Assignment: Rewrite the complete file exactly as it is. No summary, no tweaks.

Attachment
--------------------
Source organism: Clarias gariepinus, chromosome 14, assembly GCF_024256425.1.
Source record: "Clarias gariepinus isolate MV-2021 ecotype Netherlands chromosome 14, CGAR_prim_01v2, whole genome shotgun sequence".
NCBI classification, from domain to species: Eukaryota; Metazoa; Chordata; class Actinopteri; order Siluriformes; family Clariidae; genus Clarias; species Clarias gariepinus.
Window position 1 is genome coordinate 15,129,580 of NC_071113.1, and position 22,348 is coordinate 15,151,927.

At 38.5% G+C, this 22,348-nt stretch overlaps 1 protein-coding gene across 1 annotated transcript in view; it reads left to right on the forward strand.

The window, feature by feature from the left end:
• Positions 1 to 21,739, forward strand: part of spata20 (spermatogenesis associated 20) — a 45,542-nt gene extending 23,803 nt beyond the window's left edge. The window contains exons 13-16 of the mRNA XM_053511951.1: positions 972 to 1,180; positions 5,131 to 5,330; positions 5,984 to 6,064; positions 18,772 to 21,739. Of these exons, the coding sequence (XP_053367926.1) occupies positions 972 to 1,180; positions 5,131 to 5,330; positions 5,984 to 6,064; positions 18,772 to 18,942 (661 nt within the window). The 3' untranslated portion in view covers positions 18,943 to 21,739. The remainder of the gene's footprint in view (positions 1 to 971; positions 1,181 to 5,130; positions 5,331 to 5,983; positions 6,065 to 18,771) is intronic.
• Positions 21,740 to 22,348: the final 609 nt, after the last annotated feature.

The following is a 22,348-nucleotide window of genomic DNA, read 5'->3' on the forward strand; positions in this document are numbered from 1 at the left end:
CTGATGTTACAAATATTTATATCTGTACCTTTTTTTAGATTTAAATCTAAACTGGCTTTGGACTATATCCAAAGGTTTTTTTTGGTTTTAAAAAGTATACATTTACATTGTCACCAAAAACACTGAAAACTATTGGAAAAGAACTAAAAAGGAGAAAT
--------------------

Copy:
Source organism: Clarias gariepinus, chromosome 14, assembly GCF_024256425.1.
Source record: "Clarias gariepinus isolate MV-2021 ecotype Netherlands chromosome 14, CGAR_prim_01v2, whole genome shotgun sequence".
NCBI classification, from domain to species: Eukaryota; Metazoa; Chordata; class Actinopteri; order Siluriformes; family Clariidae; genus Clarias; species Clarias gariepinus.
Window position 1 is genome coordinate 15,129,580 of NC_071113.1, and position 22,348 is coordinate 15,151,927.

At 38.5% G+C, this 22,348-nt stretch overlaps 1 protein-coding gene across 1 annotated transcript in view; it reads left to right on the forward strand.

The window, feature by feature from the left end:
• Positions 1 to 21,739, forward strand: part of spata20 (spermatogenesis associated 20) — a 45,542-nt gene extending 23,803 nt beyond the window's left edge. The window contains exons 13-16 of the mRNA XM_053511951.1: positions 972 to 1,180; positions 5,131 to 5,330; positions 5,984 to 6,064; positions 18,772 to 21,739. Of these exons, the coding sequence (XP_053367926.1) occupies positions 972 to 1,180; positions 5,131 to 5,330; positions 5,984 to 6,064; positions 18,772 to 18,942 (661 nt within the window). The 3' untranslated portion in view covers positions 18,943 to 21,739. The remainder of the gene's footprint in view (positions 1 to 971; positions 1,181 to 5,130; positions 5,331 to 5,983; positions 6,065 to 18,771) is intronic.
• Positions 21,740 to 22,348: the final 609 nt, after the last annotated feature.

The following is a 22,348-nucleotide window of genomic DNA, read 5'->3' on the forward strand; positions in this document are numbered from 1 at the left end:
CTGATGTTACAAATATTTATATCTGTACCTTTTTTTAGATTTAAATCTAAACTGGCTTTGGACTATATCCAAAGGTTTTTTTTGGTTTTAAAAAGTATACATTTACATTGTCACCAAAAACACTGAAAACTATTGGAAAAGAACTAAAAAGGAGAAAT